Coordinator’s Summary of the 48th Meeting of the Chagos Islands All-Party Parliamentary Group

The Chagos Islands APPG held its 48th and final meeting of this Parliament on 23 March. The Group discussed the PQs tabled (not yet answered) and exchanges in the Commons with the Leader of the House and the Prime Minster since the last meeting on 23 February. 

Members noted that  their letter of 24 February to the Prime Minister had not yet been answered and nor had the Government’s anticipated statement to Parliament on the KPMG report been made.

The Group noted the progress that had been achieved since 2008 and agreed a statement on prospects for Chagossian resettlement and the future of the Chagos Islands (below) for release to the media and interested parties. It was decided that the Group would be re-established in the next Parliament and meet in early June.

Statement on 23 March 2015 issued by the Chagos Islands (BIOT) APPG on prospects for Chagossian resettlement and the future of the Chagos Islands.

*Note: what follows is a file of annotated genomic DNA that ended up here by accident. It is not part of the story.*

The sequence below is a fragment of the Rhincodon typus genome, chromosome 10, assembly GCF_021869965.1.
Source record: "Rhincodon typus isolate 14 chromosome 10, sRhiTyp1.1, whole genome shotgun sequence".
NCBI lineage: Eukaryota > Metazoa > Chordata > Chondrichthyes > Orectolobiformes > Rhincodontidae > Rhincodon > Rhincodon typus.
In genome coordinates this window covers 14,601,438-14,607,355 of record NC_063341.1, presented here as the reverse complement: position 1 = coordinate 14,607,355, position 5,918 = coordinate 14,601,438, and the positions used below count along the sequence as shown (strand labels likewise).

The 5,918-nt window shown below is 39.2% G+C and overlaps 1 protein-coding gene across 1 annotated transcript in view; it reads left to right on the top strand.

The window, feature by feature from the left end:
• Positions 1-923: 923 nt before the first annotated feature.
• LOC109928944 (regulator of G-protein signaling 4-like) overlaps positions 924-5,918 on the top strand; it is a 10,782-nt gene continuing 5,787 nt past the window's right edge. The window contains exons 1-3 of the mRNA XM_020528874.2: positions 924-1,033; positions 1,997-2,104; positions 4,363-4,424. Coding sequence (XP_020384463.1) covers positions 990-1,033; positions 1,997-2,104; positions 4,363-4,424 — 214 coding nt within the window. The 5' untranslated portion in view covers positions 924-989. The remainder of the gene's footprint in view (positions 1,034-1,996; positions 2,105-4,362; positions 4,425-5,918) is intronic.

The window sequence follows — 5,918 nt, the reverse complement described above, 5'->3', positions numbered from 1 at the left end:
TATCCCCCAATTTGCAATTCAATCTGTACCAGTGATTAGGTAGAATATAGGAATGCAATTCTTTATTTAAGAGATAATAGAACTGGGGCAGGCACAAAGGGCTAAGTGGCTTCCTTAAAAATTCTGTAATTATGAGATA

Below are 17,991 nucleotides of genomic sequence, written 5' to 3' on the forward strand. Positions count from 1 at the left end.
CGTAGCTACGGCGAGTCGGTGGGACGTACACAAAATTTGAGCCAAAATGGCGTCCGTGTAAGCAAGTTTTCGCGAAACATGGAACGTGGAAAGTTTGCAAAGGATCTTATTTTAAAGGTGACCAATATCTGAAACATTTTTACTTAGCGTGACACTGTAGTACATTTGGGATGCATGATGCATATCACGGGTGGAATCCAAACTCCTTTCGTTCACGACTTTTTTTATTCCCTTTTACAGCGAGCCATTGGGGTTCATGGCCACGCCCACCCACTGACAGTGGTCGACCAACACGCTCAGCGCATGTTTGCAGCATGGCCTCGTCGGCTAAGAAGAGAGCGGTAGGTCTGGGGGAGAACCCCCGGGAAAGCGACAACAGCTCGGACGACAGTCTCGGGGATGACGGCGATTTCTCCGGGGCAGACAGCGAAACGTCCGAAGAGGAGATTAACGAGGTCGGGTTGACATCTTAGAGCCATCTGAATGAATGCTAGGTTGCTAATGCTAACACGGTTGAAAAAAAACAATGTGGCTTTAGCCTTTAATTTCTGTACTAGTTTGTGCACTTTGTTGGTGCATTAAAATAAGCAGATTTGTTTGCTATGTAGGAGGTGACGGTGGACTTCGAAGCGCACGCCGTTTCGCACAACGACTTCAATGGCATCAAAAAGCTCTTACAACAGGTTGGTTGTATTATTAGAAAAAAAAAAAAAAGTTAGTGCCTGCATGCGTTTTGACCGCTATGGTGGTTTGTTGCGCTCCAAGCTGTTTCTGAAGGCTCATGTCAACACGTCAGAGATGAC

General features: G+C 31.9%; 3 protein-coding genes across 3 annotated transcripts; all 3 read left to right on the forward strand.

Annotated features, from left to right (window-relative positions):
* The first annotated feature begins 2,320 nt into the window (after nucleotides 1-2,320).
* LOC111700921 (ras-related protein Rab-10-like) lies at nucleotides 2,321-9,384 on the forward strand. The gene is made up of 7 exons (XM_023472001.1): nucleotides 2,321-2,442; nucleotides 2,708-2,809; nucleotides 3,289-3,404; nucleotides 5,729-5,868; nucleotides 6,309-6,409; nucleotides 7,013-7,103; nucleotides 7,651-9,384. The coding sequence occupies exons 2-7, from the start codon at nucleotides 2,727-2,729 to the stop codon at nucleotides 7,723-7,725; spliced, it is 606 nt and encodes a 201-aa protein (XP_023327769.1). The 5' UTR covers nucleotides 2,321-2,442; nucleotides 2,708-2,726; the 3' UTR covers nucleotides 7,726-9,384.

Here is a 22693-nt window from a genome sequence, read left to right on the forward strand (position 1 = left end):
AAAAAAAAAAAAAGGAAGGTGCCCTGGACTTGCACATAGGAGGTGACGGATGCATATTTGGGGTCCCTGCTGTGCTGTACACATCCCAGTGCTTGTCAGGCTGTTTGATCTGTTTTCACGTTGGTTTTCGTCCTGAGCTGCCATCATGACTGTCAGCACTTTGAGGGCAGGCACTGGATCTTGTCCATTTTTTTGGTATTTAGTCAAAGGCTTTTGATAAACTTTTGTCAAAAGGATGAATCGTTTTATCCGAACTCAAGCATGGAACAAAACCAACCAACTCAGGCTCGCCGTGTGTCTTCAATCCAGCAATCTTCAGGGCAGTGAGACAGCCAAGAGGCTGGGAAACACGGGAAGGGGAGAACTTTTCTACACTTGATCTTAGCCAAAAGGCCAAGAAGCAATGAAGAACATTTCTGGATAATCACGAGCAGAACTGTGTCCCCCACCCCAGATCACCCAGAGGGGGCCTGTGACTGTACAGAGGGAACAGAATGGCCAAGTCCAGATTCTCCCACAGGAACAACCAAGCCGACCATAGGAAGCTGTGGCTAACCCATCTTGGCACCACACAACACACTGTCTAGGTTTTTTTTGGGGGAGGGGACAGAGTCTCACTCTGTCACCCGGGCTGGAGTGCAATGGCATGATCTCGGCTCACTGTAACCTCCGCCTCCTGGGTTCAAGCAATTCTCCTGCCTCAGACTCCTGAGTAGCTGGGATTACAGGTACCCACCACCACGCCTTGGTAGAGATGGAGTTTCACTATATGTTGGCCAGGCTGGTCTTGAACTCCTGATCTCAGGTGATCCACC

portThe Chagos Islands (BIOT) All-Party Parliamentary Group was established in December 2008 to help bring about a resolution of the issues concerning the future of the Chagos Islands and of the Chagossian people. Considerable progress has been made towards this aim.

The KPMG report on the feasibility of resettlement, published last month, concluded that there were no legal obstacles to resettlement.

The Group held its 48th and final meeting of this Parliament on Monday 23 March 2015. In the absence so far of a statement by the Government on the KPMG report members concluded that:

  1. 1: Notwithstanding the period of purdah, between the dissolution of Parliament and the general election, the Government should consult and agree with the main political parties a statement on the future of the exiled Chagossian people to be made before the election, setting out the intentions of parties likely to form the next government.

  1. 2: The APPG believes that, following the KPMG study, there should be agreement to a pilot resettlement on Diego Garcia, work on which should begin immediately when the next government comes to office, with a view to the first settlers arriving in early 2016.